The far more difficult question is the implication of Taylor’s ruling. If this court is upheld or other courts follow suit, it will leave us with a most unpleasant issue that Democrats and Republicans alike have sought to avoid. Here it is: If this program is unlawful, federal law expressly makes the ordering of surveillance under the program a federal felony. That would mean that the president could be guilty of no fewer than 30 felonies in office. (Emph. added.) Moreover, it is not only illegal for a president to order such surveillance, it is illegal for other government officials to carry out such an order.
Read the whole thing. It’s worth it.
Inforworld asks — and answers, in detail — “Is Windows inherently more vulnerable to malware attacks than OS X?“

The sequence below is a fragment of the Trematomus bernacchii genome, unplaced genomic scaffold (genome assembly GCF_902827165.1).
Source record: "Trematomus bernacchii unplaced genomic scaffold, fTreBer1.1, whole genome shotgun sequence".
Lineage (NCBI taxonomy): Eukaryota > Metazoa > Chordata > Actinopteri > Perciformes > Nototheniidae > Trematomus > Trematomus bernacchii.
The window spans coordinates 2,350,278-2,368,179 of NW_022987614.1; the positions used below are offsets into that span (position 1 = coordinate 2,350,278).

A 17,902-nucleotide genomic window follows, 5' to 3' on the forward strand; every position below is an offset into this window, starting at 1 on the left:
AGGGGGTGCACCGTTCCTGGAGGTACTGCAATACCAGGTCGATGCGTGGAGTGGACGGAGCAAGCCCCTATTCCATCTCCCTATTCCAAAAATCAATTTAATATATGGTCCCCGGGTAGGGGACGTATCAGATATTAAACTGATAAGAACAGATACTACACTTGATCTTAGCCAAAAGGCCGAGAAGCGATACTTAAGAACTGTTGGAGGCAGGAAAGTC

The answer is pretty clear (yes), but the reasons why are enlightening, even for the not enormously technical. Simply put, OS X was designed to be secure and multiuser from the ground up (based as it is on Unix). Windows views those bits as afterthoughts, and performs accordingly. Attempts to secure Windows without a ground-up redesign are pretty much doomed to fail, as we’ve seen. Apple, with its much smaller market share, has made enormous strides in hardware and software by being unafraid of dragging their customers through potentially rocky transitions: ten years ago, they moved from Motorola chips to PowerPC chips to achieve better performance, and it worked well. Five years ago they introduced an entirely new, only sort-of backward-compatible OS, but have still managed the transition fine (modulo some holdouts). Now they’re changing chips again, from PowerPC (whose growth and development has become moribund) to Intel, and by all accounts that’s going pretty well, too.